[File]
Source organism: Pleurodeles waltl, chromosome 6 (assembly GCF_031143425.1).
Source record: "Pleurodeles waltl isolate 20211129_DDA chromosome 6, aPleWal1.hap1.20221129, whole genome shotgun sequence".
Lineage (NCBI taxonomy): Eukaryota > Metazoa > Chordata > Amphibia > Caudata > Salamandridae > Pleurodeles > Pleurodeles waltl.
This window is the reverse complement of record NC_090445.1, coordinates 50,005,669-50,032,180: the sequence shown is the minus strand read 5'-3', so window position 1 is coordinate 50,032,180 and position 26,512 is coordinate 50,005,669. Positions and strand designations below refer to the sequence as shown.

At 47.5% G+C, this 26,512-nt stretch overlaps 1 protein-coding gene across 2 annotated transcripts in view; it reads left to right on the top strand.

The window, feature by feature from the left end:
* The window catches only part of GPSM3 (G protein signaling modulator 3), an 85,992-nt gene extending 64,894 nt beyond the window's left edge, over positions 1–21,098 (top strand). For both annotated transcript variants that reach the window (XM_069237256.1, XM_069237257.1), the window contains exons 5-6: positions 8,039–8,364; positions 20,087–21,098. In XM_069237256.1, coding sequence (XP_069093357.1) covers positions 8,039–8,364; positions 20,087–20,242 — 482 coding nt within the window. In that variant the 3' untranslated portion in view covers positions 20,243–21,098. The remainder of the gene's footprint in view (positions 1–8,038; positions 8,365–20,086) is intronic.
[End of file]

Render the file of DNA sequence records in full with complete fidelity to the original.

Source organism: Pleurodeles waltl, chromosome 6 (assembly GCF_031143425.1).
Source record: "Pleurodeles waltl isolate 20211129_DDA chromosome 6, aPleWal1.hap1.20221129, whole genome shotgun sequence".
Lineage (NCBI taxonomy): Eukaryota > Metazoa > Chordata > Amphibia > Caudata > Salamandridae > Pleurodeles > Pleurodeles waltl.
This window is the reverse complement of record NC_090445.1, coordinates 50,005,669-50,032,180: the sequence shown is the minus strand read 5'-3', so window position 1 is coordinate 50,032,180 and position 26,512 is coordinate 50,005,669. Positions and strand designations below refer to the sequence as shown.

At 47.5% G+C, this 26,512-nt stretch overlaps 1 protein-coding gene across 2 annotated transcripts in view; it reads left to right on the top strand.

The window, feature by feature from the left end:
* The window catches only part of GPSM3 (G protein signaling modulator 3), an 85,992-nt gene extending 64,894 nt beyond the window's left edge, over positions 1–21,098 (top strand). For both annotated transcript variants that reach the window (XM_069237256.1, XM_069237257.1), the window contains exons 5-6: positions 8,039–8,364; positions 20,087–21,098. In XM_069237256.1, coding sequence (XP_069093357.1) covers positions 8,039–8,364; positions 20,087–20,242 — 482 coding nt within the window. In that variant the 3' untranslated portion in view covers positions 20,243–21,098. The remainder of the gene's footprint in view (positions 1–8,038; positions 8,365–20,086) is intronic.